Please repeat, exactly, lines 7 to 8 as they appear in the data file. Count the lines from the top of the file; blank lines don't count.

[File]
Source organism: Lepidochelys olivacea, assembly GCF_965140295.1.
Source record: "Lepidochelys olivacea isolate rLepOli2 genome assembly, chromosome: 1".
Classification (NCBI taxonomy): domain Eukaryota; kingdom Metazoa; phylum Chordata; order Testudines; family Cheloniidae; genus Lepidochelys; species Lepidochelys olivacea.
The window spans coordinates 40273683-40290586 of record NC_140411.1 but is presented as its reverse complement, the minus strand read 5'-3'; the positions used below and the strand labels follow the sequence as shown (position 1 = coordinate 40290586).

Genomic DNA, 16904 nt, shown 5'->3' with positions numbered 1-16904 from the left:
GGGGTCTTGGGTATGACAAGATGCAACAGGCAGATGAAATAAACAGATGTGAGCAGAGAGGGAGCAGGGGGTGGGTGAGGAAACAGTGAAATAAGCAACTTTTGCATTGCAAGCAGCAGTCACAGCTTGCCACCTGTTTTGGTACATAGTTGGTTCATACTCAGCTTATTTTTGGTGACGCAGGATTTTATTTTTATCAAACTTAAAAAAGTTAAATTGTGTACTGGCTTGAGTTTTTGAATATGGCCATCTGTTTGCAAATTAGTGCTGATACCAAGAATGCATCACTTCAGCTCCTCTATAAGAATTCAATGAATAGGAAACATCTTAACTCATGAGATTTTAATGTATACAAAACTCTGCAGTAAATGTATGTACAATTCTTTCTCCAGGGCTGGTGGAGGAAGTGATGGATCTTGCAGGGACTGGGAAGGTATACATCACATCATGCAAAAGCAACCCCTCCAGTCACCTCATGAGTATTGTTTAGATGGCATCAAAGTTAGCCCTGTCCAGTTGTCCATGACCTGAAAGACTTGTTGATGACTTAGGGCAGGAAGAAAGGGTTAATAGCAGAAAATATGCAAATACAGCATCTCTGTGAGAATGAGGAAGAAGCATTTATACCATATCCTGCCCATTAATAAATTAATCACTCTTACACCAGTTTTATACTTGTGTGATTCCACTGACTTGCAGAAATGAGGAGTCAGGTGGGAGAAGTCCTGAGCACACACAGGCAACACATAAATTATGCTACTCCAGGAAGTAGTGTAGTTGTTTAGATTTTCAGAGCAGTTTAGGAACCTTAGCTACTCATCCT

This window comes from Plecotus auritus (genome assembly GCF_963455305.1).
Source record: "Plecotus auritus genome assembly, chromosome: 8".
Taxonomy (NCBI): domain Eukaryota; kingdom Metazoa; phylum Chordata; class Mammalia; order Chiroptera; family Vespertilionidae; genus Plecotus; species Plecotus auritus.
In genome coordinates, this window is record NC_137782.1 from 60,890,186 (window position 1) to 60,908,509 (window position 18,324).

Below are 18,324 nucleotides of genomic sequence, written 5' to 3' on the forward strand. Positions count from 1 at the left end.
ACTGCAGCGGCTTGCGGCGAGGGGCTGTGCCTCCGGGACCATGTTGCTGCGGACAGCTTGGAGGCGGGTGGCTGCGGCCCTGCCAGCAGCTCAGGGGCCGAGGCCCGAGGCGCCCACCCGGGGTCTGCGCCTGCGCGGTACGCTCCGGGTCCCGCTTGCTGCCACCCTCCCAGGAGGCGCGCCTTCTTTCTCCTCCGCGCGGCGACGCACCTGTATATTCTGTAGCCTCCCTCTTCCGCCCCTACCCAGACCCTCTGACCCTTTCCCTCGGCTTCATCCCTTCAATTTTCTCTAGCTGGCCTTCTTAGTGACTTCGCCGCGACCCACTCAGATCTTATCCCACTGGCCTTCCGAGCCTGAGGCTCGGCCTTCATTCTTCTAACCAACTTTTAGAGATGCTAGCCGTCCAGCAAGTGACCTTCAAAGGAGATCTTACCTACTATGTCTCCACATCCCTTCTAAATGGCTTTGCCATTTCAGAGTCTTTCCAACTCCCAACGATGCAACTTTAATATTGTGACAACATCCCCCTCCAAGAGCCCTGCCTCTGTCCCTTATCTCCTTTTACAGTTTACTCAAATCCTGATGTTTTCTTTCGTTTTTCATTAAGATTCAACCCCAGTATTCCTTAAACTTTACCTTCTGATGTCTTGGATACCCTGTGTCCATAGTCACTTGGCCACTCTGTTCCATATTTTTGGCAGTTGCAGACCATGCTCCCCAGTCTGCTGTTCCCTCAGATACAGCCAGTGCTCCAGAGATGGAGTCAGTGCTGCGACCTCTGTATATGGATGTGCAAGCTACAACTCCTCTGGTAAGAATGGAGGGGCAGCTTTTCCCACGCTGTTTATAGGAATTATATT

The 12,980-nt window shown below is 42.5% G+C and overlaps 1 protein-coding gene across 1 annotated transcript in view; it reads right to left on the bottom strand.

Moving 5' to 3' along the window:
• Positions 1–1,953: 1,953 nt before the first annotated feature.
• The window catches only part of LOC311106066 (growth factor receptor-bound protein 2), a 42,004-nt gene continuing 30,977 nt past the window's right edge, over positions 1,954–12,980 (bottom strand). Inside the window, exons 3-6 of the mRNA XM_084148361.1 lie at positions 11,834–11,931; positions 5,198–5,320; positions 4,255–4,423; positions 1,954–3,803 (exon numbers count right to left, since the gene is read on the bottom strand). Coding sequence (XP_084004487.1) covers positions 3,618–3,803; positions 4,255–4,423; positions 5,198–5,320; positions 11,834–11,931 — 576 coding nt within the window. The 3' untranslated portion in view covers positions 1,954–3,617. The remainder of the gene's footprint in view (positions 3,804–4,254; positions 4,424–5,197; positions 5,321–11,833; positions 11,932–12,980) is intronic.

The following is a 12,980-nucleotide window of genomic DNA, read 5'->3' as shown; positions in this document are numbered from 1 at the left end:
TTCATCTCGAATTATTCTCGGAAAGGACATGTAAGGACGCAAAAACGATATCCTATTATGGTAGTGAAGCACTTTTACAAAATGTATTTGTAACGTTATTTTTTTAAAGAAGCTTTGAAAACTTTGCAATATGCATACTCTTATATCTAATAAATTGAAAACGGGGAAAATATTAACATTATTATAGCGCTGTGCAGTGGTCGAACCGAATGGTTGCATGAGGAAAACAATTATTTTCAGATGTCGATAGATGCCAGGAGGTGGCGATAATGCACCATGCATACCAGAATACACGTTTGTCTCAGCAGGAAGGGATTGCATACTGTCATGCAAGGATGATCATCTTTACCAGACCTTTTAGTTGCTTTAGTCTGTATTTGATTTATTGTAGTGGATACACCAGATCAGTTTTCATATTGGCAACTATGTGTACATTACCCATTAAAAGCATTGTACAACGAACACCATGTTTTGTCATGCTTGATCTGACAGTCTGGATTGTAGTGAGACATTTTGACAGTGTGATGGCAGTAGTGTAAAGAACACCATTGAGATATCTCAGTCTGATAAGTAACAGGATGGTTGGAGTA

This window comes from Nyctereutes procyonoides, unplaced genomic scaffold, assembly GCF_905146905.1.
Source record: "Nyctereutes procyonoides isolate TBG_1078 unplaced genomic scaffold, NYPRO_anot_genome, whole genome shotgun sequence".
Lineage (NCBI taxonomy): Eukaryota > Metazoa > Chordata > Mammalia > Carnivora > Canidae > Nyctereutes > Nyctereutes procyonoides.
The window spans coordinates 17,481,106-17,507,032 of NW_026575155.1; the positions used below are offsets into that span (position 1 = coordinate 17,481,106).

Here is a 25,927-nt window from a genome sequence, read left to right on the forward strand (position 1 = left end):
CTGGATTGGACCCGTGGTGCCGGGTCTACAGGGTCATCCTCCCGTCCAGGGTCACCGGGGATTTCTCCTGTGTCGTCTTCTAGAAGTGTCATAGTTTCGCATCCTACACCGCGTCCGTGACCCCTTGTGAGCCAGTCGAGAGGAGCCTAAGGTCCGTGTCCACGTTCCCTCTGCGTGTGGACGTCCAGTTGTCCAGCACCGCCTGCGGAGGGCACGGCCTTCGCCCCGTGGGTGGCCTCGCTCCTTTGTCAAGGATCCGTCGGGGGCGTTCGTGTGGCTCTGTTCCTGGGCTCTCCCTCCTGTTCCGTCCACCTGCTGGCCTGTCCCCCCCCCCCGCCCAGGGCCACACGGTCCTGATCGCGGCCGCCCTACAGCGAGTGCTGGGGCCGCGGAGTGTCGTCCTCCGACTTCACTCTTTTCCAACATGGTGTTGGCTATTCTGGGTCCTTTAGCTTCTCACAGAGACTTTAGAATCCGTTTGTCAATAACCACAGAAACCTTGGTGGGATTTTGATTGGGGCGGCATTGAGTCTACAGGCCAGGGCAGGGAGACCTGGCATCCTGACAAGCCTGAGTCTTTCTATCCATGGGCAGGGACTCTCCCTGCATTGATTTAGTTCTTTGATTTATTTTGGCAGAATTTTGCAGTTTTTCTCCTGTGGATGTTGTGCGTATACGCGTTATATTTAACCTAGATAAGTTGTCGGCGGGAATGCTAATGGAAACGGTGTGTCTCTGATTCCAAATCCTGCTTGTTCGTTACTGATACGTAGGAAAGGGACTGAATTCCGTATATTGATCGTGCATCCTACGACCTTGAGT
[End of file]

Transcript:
This window comes from Plecotus auritus (genome assembly GCF_963455305.1).
Source record: "Plecotus auritus genome assembly, chromosome: 8".